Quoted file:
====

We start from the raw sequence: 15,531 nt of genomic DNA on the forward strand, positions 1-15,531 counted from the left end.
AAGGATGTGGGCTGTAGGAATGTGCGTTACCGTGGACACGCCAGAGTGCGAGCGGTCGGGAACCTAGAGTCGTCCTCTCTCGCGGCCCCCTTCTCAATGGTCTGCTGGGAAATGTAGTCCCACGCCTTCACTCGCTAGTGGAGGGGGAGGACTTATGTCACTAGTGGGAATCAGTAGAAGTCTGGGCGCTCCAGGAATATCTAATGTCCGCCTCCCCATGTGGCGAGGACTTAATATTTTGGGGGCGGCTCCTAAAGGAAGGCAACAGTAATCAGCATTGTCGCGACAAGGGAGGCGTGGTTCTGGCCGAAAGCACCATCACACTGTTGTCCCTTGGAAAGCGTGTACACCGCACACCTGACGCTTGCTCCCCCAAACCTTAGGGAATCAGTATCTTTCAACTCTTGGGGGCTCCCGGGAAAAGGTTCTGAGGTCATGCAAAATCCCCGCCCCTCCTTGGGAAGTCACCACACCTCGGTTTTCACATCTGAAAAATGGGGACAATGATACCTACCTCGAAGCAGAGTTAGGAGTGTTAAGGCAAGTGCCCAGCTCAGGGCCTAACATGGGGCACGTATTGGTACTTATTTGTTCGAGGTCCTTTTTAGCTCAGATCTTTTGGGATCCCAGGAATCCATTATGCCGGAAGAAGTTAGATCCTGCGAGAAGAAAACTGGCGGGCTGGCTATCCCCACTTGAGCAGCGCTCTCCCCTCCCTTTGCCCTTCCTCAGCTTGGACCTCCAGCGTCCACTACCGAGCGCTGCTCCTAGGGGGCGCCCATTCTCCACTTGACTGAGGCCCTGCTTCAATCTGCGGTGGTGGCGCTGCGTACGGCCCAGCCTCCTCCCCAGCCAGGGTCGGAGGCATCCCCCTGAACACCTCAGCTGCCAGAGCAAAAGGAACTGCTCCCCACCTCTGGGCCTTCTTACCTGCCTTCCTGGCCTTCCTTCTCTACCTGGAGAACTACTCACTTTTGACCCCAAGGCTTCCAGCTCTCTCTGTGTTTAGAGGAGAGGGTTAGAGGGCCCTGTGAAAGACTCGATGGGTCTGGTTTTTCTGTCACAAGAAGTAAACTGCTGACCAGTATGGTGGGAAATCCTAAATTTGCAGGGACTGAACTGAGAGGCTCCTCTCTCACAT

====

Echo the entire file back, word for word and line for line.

We start from the raw sequence: 15,531 nt of genomic DNA on the forward strand, positions 1-15,531 counted from the left end.
AAGGATGTGGGCTGTAGGAATGTGCGTTACCGTGGACACGCCAGAGTGCGAGCGGTCGGGAACCTAGAGTCGTCCTCTCTCGCGGCCCCCTTCTCAATGGTCTGCTGGGAAATGTAGTCCCACGCCTTCACTCGCTAGTGGAGGGGGAGGACTTATGTCACTAGTGGGAATCAGTAGAAGTCTGGGCGCTCCAGGAATATCTAATGTCCGCCTCCCCATGTGGCGAGGACTTAATATTTTGGGGGCGGCTCCTAAAGGAAGGCAACAGTAATCAGCATTGTCGCGACAAGGGAGGCGTGGTTCTGGCCGAAAGCACCATCACACTGTTGTCCCTTGGAAAGCGTGTACACCGCACACCTGACGCTTGCTCCCCCAAACCTTAGGGAATCAGTATCTTTCAACTCTTGGGGGCTCCCGGGAAAAGGTTCTGAGGTCATGCAAAATCCCCGCCCCTCCTTGGGAAGTCACCACACCTCGGTTTTCACATCTGAAAAATGGGGACAATGATACCTACCTCGAAGCAGAGTTAGGAGTGTTAAGGCAAGTGCCCAGCTCAGGGCCTAACATGGGGCACGTATTGGTACTTATTTGTTCGAGGTCCTTTTTAGCTCAGATCTTTTGGGATCCCAGGAATCCATTATGCCGGAAGAAGTTAGATCCTGCGAGAAGAAAACTGGCGGGCTGGCTATCCCCACTTGAGCAGCGCTCTCCCCTCCCTTTGCCCTTCCTCAGCTTGGACCTCCAGCGTCCACTACCGAGCGCTGCTCCTAGGGGGCGCCCATTCTCCACTTGACTGAGGCCCTGCTTCAATCTGCGGTGGTGGCGCTGCGTACGGCCCAGCCTCCTCCCCAGCCAGGGTCGGAGGCATCCCCCTGAACACCTCAGCTGCCAGAGCAAAAGGAACTGCTCCCCACCTCTGGGCCTTCTTACCTGCCTTCCTGGCCTTCCTTCTCTACCTGGAGAACTACTCACTTTTGACCCCAAGGCTTCCAGCTCTCTCTGTGTTTAGAGGAGAGGGTTAGAGGGCCCTGTGAAAGACTCGATGGGTCTGGTTTTTCTGTCACAAGAAGTAAACTGCTGACCAGTATGGTGGGAAATCCTAAATTTGCAGGGACTGAACTGAGAGGCTCCTCTCTCACAT